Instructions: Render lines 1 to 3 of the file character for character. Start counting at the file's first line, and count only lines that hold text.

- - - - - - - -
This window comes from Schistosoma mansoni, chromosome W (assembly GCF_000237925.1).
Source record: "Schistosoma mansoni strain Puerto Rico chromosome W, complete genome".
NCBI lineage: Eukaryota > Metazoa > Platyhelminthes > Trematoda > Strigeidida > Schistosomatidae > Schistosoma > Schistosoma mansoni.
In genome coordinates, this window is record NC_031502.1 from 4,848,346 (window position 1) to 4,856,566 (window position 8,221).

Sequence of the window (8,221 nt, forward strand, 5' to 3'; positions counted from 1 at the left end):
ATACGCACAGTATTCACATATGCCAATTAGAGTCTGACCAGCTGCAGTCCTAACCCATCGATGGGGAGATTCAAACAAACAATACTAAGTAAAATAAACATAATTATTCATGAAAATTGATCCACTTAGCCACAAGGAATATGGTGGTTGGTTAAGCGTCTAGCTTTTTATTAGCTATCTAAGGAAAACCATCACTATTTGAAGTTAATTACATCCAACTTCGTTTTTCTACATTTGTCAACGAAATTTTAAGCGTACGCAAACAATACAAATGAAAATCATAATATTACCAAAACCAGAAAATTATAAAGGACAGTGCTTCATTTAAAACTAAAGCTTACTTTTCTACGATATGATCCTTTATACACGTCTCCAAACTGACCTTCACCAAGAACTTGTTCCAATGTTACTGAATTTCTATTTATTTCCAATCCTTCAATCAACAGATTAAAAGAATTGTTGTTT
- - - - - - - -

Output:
This window comes from Schistosoma mansoni, chromosome W (assembly GCF_000237925.1).
Source record: "Schistosoma mansoni strain Puerto Rico chromosome W, complete genome".
NCBI lineage: Eukaryota > Metazoa > Platyhelminthes > Trematoda > Strigeidida > Schistosomatidae > Schistosoma > Schistosoma mansoni.